Hail Spirit Noir – Mayhem in Blue; Aenaon – Hypnosophy (2016)

Hail Spirit NoirMayhem in Blue (Dark Essence Records, 28 October 2016)


AenaonHypnosophy (code666, 25 November 2016)


Longtime readers should already be familiar with Hail Spirit Noir and Aenaon: both of these Greek avant-black bands’ second albums were reviewed right here about three years ago, after they were both released in early 2014. And very longtime readers may even recall that the HSN debut album was covered here when it came out back in 2012. All three of those records (all via Code666, sublabel of Italy’s Aural Music) ended up on my respective lists of those years’ top releases.

One band has since shifted to Norwegian label Dark Essence, but otherwise you’ll find that not much has changed for the bands’ third releases (each of which came out in late 2016), especially not in terms of quality — as you may have noticed, both of these once again made an appearance on my Top 16 of 2016 list. So without further ado, here are Mayhem in Blue and Hypnosophy!


Hail Spirit Noir is absolutely a band that has developed its own distinctive and instantly recognisable style. The driving rhythms and aggressively blackish tones of opening track “I Mean You Harm” leave no question as to what we’re dealing with; the song is also dotted with organ parts that make it sound like demented, evil circus music, more and more parts get added on until it ends up resembling a full band organ (aka ‘fairground organ‘). A sinister chorus of synth-flutes, another HSN hallmark, prominently features in the title track (where it’s accompanied by unison clean vocals, in the sort of storytelling bard-ish style these guys often employ) as well as “The Cannibal Tribe Came from the Sea” (where the vocals are far more gruff, semi-blackened).

It wouldn’t be fair to characterize this (or any of the band’s albums) as just ‘more of the same,’ though: they always specialize in the strange and unexpected, while at the same time incorporating elements into their songs that are inexplicably catchy and memorable. Sprawling centerpiece “Lost in Satan’s Charms” opens with a quick waltz-time part played on a tinkly barrel-hall piano, with vocals and other incidental music in a half-time feel, before shifting to more of a traditional “rock” rhythm for a while; however by the last couple minutes (out of nearly eleven altogether) it gradually returns to the initial piano figure, now with the addition of Spaghetti-western-style guitar and whistling. Closing track “How to Fly in Blackness” also undertakes a transformative adventure: primarily based on gentle synths, a peaceful and smooth vibe, and almost lounge-singer-style vocals, but ribbons of darkness and discord run throughout the song, more and more as it goes along, and midway through some characteristic blackened snarls appear. The final minute-plus is filled with a slowly strummed acoustic (which feels like a callback to the end of 2012’s Pneuma).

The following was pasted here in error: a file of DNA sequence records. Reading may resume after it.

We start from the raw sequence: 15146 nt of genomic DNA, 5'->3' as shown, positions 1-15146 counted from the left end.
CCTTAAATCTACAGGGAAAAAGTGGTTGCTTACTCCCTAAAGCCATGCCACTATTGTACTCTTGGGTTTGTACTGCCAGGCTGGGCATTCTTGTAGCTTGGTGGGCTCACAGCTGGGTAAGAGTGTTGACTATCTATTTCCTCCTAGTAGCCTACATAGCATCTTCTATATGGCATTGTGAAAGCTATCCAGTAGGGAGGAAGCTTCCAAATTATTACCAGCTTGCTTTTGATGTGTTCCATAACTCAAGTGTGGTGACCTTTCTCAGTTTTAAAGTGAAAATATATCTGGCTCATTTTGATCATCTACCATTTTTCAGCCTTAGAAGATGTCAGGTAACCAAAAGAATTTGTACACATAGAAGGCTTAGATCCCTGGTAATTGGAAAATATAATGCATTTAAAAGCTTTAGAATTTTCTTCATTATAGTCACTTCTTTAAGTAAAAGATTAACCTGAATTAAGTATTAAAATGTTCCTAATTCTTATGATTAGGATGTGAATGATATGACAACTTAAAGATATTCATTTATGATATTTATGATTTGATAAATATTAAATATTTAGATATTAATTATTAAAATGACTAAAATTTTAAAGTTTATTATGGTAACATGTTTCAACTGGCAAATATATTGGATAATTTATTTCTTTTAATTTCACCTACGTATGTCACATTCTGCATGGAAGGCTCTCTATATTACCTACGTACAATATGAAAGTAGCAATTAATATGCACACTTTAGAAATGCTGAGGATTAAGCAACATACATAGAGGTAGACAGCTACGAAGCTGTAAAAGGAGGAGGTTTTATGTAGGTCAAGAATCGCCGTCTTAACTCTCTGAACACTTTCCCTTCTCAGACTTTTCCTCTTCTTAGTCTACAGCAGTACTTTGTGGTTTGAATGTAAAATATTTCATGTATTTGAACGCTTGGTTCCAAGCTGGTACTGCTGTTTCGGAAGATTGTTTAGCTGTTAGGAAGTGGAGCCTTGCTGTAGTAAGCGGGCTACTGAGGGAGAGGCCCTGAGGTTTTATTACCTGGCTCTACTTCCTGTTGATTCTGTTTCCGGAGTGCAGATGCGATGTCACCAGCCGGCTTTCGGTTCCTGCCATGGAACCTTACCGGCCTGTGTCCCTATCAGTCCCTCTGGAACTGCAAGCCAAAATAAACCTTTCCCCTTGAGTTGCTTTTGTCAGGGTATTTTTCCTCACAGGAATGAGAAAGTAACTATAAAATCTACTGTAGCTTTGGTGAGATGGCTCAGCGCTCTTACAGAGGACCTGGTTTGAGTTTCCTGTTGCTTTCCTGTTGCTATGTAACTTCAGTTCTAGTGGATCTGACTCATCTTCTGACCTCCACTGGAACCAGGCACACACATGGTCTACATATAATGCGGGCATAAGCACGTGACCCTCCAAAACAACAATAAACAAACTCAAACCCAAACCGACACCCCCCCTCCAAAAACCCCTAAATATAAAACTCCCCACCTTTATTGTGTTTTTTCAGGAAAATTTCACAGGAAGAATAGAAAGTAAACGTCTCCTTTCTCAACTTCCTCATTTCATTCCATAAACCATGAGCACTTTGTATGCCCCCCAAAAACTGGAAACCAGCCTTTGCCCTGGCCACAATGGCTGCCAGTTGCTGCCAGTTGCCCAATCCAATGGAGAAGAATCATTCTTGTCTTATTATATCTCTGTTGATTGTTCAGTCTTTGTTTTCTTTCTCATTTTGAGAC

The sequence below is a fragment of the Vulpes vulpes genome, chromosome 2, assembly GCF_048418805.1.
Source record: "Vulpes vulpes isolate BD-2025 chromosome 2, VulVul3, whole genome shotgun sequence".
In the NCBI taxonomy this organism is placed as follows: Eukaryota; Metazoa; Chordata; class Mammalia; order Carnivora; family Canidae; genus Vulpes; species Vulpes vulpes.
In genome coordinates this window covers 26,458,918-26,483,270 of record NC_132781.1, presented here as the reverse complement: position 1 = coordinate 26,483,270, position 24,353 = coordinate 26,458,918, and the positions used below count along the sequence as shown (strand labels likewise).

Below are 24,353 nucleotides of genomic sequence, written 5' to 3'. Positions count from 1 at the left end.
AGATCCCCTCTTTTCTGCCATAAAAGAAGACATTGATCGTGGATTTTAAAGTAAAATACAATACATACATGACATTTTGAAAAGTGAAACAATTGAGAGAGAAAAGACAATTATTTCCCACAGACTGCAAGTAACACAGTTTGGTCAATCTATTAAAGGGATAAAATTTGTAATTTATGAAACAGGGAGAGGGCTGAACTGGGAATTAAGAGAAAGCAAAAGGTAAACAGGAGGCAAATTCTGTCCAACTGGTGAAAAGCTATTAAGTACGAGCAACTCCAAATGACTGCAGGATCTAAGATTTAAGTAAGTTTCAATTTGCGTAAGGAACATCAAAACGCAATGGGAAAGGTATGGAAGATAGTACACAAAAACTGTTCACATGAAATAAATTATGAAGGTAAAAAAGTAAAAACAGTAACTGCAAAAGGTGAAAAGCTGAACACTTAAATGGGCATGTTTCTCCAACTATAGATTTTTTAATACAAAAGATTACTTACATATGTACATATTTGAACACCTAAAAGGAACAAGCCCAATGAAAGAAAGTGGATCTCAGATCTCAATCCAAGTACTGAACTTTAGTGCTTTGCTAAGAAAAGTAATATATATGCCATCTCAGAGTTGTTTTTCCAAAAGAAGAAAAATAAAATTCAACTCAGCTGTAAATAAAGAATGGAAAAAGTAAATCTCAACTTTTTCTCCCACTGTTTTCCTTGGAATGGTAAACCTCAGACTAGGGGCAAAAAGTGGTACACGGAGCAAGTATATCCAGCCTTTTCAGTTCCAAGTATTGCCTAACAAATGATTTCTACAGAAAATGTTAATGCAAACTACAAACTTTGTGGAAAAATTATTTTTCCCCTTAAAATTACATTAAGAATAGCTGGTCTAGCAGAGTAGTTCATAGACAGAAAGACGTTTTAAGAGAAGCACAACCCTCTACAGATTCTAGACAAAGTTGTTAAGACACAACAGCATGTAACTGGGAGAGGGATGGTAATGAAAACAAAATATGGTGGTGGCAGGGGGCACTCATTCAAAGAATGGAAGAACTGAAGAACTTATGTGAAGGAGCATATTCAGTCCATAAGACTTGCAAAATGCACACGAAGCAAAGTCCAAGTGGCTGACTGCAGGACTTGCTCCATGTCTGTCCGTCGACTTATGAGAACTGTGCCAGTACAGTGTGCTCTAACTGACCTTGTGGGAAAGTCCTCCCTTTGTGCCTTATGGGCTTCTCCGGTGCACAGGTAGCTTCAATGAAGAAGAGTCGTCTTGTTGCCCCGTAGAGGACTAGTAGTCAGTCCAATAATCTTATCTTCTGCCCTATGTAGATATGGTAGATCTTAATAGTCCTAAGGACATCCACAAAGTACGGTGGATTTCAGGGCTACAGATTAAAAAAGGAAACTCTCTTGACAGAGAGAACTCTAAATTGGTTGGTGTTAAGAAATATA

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Hypnosophy, meaning approximately “Science of sleep” (from the Ancient Greek ὕπνος “sleep” and σοφία “knowledge/wisdom”), builds upon the advant-garde and experimental nature of its predecessor, especially in one particular area: saxophone player Orestis Zyrinis, who was credited as a guest musician on 2014’s Extance, is now listed as a full-fledged band member, and the woodwind presence on this record has been ramped up accordingly. In fact, all seven of these tracks include the instrument in some capacity, whether it’s part of the mix throughout some songs, or making an unexpected appearance at certain points of others; either way, it just provides another ingredient in a fairly diverse amalgam of experimentation.

Of course, just adding a saxophone to black metal music wouldn’t be terribly new or innovative, but that isn’t the only uncommon element of this album: “Void” has some bits of sitar; following a dreamy, reverby synth intro, “Thus Ocean Swells” develops into a funky little piano-and-guitar number; the avant-black-thrash-groove “Tunnel” features various hand-drums, and these also make an appearance in the latter part of the epic closing track “Phronesis – Psychomagic,” as it shifts in an increasingly more metallic direction after starting off with a smooth psychedelic jazz feeling early on.

The vocals, too, offer much variety here: frequently the band uses snarled leads, but sometimes clean or semi-clean singing set against the growls and snarls, comparable to the blend of vocal styles in Primordial; in particular, see “Fire Walk with Me” and opening track “Oneirodynia” — and among black metal madness, the latter of these also offers up some group-sung vocals in what almost sounds like a Native American style (as often heard used by Nechochwen). For even more contrast, “Earth Tomb” includes one of the album’s catchier moments, in the form of somewhat cheerful Broadway-ensemble-style vocals in a repeated refrain; and the half-time black metal “Void” has clean, folksy female vocals (strongly melodic, though sometimes more of a banshee wail) interspersed throughout, provided by Greek singer Sofia Sarri.





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In summary, here are two bands who consistently and successfully walk the fine line of avant-garde music, without falling into the all-too-common trap of trying too hard to make things intentionally (and unnaturally) weird, or trying to mimic or emulate anybody – but who have each managed to put together a wide variety of musical and vocal styles that somehow coagulate into a bizarre but interesting and cohesive whole. Surely you’ll want to get both of these albums in your life ASAP — grab Mayhem in Blue here and Hypnosophy here.


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